By following these characters, readers have a chance to observe, as author Gary Alan Wassner puts it, “the relationships between our actions and choices and their consequences.” His novel The Twins and Carol Severance’s Demon Drums both anthropomorphize nature to have real fears and real power. Man is not acting in a vacuum but rather in balance with the tree or the shark, resulting in interactions that are more poignant and meaningful.
There is a lot at stake in writing about our relationship to the natural world (even if it’s the alien’s relationship to its natural world). But whatever speculative fiction may say about Earth, it stands that it is only speculation. This Earth Day (and every day, really), we can work to make the best environmental scenarios in science fiction our reality, and leave the worst of them to fiction.
La leyenda de San Jorge
Érase una vez un dragón hambriento que obligaba a un pueblo entero a mantenerlo alimentado. La gente del pueblo sufría, y el día que se acabó la comida, decidieron sortearse quién sería el próximo alimento del dragón. El azahar quiso que fuera la princesa la primera presa. Cuando la bella chica ya estaba casi en manos del enorme animal, apareció el caballero San Jorge para rescatarla. Mató al dragón con su espada, y de la sangre, emanó un precioso rosal. El caballero cortó una rosa y la entregó a la princesa.
23 de abril: día de amor, rosas… y ¡ebooks!
La leyenda del dragón, la princesa y el caballero es la que ha dado origen a que, cada 23 de abril en la ciudad de Barcelona, sea el día del libro y de las rosas: todos los hombres regalan una rosa roja a las mujeres que aman, como hizo San Jorge. A cambio, las mujeres regalan un libro a los hombres más queridos.
En este día de primavera, las calles de toda la ciudad se llenan de paraditas de rosas y de libros, los escritores firman ejemplares a los transeúntes, todo el mundo se pasea arriba y abajo cargando rosas rojas y buscando libros.
¿Y por qué justamente el día 23 de abril? Porque este día significa mucho para el mundo de los libros y de la cultura:
• Es el día que murieron, a la vez, dos de las figuras literarias más importantes de la historia: Miguel de Cervantes y William Shakespeare.
• Se celebra la World Book Night
• Es el Día Mundial del Idioma Español
• Y este es, justamente, el día que San Jorge mató al dragón.
Parece que es el momento de dar un #ebookformylove. Dinos a través de Twitter qué libro le regalarías a tu amad@ con el texto @OpenRoadEspanol #ebookformylove y entra en el sorteo de un ebook.
Warm(er) weather is here, and if you’re like me, your email inbox is flooded with “Summer Getaway” promotions from various airlines. The most popular destination? Florida. The Sunshine State. Home to Disney World, Universal Studios Orlando, Everglades National Park, and an unholy number of beach sunsets framed between two perfectly manicured palm trees. What’s not to love?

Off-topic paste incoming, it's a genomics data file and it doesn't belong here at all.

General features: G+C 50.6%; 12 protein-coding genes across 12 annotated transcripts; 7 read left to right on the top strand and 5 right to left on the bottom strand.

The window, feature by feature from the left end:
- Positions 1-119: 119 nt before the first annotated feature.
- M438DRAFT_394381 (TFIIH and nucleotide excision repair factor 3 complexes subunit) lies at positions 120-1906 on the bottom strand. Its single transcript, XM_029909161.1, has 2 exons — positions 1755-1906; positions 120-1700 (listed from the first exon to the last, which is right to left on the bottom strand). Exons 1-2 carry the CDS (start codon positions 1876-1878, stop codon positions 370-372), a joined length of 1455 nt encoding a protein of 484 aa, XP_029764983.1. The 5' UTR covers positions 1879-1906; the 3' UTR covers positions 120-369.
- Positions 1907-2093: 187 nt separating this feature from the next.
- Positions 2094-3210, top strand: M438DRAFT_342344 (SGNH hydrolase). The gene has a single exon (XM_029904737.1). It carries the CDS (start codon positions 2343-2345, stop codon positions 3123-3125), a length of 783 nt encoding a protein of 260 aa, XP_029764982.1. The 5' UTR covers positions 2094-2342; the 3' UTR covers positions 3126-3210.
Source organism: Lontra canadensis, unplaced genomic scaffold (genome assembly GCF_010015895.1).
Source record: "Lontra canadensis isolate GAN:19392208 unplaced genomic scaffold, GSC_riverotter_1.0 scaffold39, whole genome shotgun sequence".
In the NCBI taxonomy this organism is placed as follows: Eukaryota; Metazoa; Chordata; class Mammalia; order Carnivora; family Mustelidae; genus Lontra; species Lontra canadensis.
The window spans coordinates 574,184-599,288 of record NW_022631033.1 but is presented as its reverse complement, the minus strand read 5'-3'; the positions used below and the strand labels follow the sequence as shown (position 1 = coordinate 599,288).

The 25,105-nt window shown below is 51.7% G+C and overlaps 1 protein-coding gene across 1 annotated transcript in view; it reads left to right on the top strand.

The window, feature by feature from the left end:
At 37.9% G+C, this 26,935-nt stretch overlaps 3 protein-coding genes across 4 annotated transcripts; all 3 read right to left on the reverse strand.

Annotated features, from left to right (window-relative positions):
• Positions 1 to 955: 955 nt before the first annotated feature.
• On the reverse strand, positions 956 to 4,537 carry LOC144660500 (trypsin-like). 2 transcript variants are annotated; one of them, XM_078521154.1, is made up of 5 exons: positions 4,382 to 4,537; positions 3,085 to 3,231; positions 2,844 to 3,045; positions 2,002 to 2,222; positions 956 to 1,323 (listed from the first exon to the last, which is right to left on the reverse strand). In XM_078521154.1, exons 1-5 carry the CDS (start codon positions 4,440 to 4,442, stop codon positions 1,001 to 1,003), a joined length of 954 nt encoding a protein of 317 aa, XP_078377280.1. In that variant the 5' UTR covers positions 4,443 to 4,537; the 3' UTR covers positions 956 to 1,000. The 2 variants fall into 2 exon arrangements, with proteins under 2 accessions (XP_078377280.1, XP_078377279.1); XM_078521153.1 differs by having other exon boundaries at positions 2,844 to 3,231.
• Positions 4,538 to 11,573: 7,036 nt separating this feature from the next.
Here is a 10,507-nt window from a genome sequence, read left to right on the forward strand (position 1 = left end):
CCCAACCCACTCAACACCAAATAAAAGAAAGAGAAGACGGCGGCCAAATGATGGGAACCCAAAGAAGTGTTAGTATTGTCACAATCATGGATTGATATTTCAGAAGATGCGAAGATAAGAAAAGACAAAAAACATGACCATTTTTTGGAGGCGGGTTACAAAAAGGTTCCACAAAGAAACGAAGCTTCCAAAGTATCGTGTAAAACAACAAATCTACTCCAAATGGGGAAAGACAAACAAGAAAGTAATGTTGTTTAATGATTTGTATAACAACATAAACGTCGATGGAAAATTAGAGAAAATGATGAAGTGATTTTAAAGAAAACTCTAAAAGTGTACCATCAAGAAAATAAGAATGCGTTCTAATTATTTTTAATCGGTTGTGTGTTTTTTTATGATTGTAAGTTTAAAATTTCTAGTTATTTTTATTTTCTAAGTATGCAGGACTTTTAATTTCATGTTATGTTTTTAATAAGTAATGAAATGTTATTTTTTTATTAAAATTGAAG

Well, let me (and these authors) tell you.
Florida is crooked.
In Carl Hiaasen’s Powder Burn, Chris Meadows has his life turned upside down when he witnesses the hit-and-run of an ex-girlfriend by a car full of drug smugglers. Chris’s career as an up-and-coming architect in no way prepared him to be caught up in Florida’s brutal underground cocaine war, but gangsters are the least of his worries—it’s the cops he should really watch out for. The boys in blue would much rather exploit him than protect him, and if it can happen to Chris, who’s to say it can’t happen to you?
Florida has baggage.
And I’m not talking about tourists’ luggage. You might run into people like James W. Hall’s Thorn, the protagonist of a series of mysteries starting with Under Cover of Daylight. Thorn is nearly forty, living in Key West as a fisherman, and haunted by two things: the death of his parents, killed by a drunk driver on the day he was born, and the fact that he tracked down and murdered their killer nineteen years later. When Thorn’s adoptive mother is slain, he’s presented with another opportunity for revenge . . . if he can confront the horror of the first time he took a life.
Florida is hoity-toity.
Archy McNally is author Lawrence Sanders’s most disarming detective—an inveterate playboy who gets paid to make “discreet inquiries” for Palm Beach’s power elite. The series kicks off with McNally's Secret, in which the sleuth must locate a block of priceless 1918 US airmail stamps belonging to Lady Cynthia Horowitz, a nasty piece of work living in her sixth husband’s mansion. Fun to read about; not so fun to deal with. Over thirteen novels, McNally encounters families squabbling over original Picassos, forged Fabergé Imperial eggs, and a mean, fat Persian cat, among other problems familiar only to the rich and famous.
The Blue Edge of Midnightis the Edgar Award–winning debut of the Max Freeman mystery series, written by Jonathon King and set in the Florida Everglades. The protagonist left the Philadelphia police department for a life in exile in the wetlands, haunted by a shootout that took an innocent twelve-year-old’s life— told you there’s a lot of baggage in Florida. But Freeman’s humid hermitage is disturbed when a young girl’s body turns up in the muddy waters and he becomes the prime suspect. Looks like in the Everglades, if the alligators don’t get you, the murderers will.
Consider yourself warned. Plan your vacation carefully.
Most new graduates are familiar with the standard must-read business books—The Tipping Point, What Color Is Your Parachute?, Lean In. But there is wisdom to be gleaned from straying from the typical business student TBR pile. Consider these unconventional picks that take a broader view of thriving in the business world (and the real world, for that matter).
Showstopper! by G. Pascal Zachary
Wildly entertaining, Showstopper! is both a chronicle of the birth of Windows as well as a meditation on the power—and necessity—of teamwork.